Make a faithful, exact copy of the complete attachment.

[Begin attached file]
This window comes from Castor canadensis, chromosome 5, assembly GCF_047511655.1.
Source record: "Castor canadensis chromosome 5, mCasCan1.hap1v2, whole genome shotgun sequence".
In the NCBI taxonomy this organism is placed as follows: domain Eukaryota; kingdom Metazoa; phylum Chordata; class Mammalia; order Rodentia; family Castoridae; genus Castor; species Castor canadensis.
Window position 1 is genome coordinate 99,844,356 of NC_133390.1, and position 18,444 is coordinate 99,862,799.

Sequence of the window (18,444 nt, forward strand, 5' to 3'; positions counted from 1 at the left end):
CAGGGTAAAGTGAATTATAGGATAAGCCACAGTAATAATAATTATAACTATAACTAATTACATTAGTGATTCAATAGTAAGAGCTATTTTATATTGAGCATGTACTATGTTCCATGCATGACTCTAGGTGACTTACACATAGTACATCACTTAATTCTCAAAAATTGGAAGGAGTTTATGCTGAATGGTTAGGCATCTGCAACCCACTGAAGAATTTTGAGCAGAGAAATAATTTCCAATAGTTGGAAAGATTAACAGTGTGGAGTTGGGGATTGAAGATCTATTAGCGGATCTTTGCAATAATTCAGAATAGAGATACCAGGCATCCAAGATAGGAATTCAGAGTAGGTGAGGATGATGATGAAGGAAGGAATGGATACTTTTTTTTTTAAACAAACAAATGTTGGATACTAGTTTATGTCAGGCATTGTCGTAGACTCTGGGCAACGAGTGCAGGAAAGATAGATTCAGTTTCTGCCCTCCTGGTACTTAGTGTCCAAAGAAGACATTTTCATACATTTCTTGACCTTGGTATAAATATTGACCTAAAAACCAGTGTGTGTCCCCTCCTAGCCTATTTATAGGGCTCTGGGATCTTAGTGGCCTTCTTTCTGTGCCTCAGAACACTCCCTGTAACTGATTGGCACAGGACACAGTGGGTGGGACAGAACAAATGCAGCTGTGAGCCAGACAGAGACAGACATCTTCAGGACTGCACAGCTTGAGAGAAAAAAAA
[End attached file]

This window comes from Castor canadensis, chromosome 5, assembly GCF_047511655.1.
Source record: "Castor canadensis chromosome 5, mCasCan1.hap1v2, whole genome shotgun sequence".
In the NCBI taxonomy this organism is placed as follows: domain Eukaryota; kingdom Metazoa; phylum Chordata; class Mammalia; order Rodentia; family Castoridae; genus Castor; species Castor canadensis.
Window position 1 is genome coordinate 99,844,356 of NC_133390.1, and position 18,444 is coordinate 99,862,799.

Sequence of the window (18,444 nt, forward strand, 5' to 3'; positions counted from 1 at the left end):
CAGGGTAAAGTGAATTATAGGATAAGCCACAGTAATAATAATTATAACTATAACTAATTACATTAGTGATTCAATAGTAAGAGCTATTTTATATTGAGCATGTACTATGTTCCATGCATGACTCTAGGTGACTTACACATAGTACATCACTTAATTCTCAAAAATTGGAAGGAGTTTATGCTGAATGGTTAGGCATCTGCAACCCACTGAAGAATTTTGAGCAGAGAAATAATTTCCAATAGTTGGAAAGATTAACAGTGTGGAGTTGGGGATTGAAGATCTATTAGCGGATCTTTGCAATAATTCAGAATAGAGATACCAGGCATCCAAGATAGGAATTCAGAGTAGGTGAGGATGATGATGAAGGAAGGAATGGATACTTTTTTTTTTAAACAAACAAATGTTGGATACTAGTTTATGTCAGGCATTGTCGTAGACTCTGGGCAACGAGTGCAGGAAAGATAGATTCAGTTTCTGCCCTCCTGGTACTTAGTGTCCAAAGAAGACATTTTCATACATTTCTTGACCTTGGTATAAATATTGACCTAAAAACCAGTGTGTGTCCCCTCCTAGCCTATTTATAGGGCTCTGGGATCTTAGTGGCCTTCTTTCTGTGCCTCAGAACACTCCCTGTAACTGATTGGCACAGGACACAGTGGGTGGGACAGAACAAATGCAGCTGTGAGCCAGACAGAGACAGACATCTTCAGGACTGCACAGCTTGAGAGAAAAAAAA